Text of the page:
Draw Better and Faster with Illustrator CC
Illustration by John Hersey

Draw Better and Faster with Illustrator CC

with Deke McClelland

Video: Drawing complex shapes using round corners

In this movie, I'll show you how to draw using round corners.

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Watch the Online Video Course Draw Better and Faster with Illustrator CC
1h 52m Appropriate for all Apr 02, 2014

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Illustrator CC does something that few updates to the program have done: It promises to change the fundamental way that you draw. Yes, there was the Pen tool in Illustrator 1, Pathfinder operations in Illustrator 5, and dynamic effects in Illustrator 9. But Illustrator CC changes the entire nature of the game. Deke's not exaggerating; the things he's about to show you are that big. Learn about the "new" Pencil tool, on-the-fly corner rounding, and freeform curve bending. 3 features in 3 short chapters that will change the way you see Illustrator. Then Deke shows how to combine them all in a real-world Illustrator project that proves his thesis: drawing has never been faster, better, or easier than this.

Topics include:
  • Drawing effortless arcs, paths, and lines with the Pen tool
  • Selectively and dynamically rounding corners
  • Drawing complex shapes with round corners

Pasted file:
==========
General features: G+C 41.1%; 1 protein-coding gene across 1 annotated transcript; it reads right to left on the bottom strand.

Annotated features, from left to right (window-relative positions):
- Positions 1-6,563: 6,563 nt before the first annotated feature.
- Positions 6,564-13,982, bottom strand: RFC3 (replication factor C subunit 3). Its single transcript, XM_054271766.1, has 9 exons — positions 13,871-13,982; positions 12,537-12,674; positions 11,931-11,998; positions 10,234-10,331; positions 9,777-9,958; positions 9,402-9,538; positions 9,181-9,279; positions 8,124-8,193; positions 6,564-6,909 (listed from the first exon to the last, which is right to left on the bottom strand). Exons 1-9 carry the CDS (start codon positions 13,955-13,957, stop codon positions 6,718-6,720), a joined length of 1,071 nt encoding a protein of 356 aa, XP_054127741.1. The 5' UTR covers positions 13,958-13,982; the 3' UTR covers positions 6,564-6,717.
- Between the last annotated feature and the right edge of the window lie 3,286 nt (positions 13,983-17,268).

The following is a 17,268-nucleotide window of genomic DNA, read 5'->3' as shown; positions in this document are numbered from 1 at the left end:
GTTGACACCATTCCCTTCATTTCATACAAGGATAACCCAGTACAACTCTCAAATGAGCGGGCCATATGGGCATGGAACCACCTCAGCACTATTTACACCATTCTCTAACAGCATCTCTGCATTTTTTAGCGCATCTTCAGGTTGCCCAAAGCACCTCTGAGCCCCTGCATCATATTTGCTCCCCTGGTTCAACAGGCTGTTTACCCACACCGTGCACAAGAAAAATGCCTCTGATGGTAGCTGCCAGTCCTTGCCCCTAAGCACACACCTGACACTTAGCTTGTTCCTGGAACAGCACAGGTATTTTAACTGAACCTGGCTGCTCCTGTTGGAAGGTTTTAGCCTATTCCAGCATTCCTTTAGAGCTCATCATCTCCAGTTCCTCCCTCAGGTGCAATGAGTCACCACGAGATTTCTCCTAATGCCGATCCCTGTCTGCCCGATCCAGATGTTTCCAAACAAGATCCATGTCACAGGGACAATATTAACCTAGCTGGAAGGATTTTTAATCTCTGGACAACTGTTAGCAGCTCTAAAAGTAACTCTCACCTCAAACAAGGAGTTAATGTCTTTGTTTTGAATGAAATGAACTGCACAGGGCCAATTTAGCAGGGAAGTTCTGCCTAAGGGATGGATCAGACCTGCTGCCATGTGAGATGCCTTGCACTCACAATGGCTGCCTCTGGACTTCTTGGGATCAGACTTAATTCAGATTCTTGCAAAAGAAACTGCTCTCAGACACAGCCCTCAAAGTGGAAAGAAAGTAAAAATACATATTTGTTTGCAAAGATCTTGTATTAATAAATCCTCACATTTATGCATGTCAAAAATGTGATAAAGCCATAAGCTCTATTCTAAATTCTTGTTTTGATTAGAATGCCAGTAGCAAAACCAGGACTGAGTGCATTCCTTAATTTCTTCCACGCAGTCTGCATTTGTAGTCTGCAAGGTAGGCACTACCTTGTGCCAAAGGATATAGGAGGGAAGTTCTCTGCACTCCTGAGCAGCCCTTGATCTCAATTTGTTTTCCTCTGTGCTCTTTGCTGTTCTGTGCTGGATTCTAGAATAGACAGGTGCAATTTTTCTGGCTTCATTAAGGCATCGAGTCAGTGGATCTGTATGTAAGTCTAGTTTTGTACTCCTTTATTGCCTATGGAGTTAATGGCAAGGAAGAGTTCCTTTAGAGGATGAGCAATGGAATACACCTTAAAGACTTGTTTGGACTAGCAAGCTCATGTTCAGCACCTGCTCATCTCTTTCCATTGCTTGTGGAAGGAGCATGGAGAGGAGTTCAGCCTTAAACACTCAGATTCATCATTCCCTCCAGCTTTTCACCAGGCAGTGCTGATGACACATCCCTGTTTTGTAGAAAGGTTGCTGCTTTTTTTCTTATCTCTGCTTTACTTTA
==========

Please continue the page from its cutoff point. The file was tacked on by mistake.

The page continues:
• Bending segments with the Pen tool
  • Beveling and enhancing artwork
  • Drawing multiple lines at the same time
Deke McClelland

Drawing complex shapes using round corners

In this movie, I'll show you how to draw using round corners. And we're not going to draw something goofy like this either. We're going to take this pencil sketch that I created, and scanned in, and set up as a template layer, and then we're going to turn it into this final chess piece silhouette. Right here. So, I'll go ahead and start off in my template document. I'll zoom in as well. Make sure, if you're working along with me, that the drawing layer is active, because, you won't be able to draw on the Lot Sketch layer. Then I'll press Ctrl+R or Cmd+R on a Mac, to bring up the rulers.

And I'll drag out a guide, a vertical guide, that will serve as my center guide. Now, obviously it's not in the center of my document quite yet, but I'm going to make it so by pressing Ctrl+R or Cmd+R on a Mac to get rid of the rulers. I'll go up the the View menu, choose Guides, and then choose Lock Guides to turn it off. And then I'll go ahead and Marquee that guide with a Black Arrow tool, not the White arrow. Then go up to the Control panel, click on the align icon. Set it to Align to artboard, and then click on Horizontal Align Center.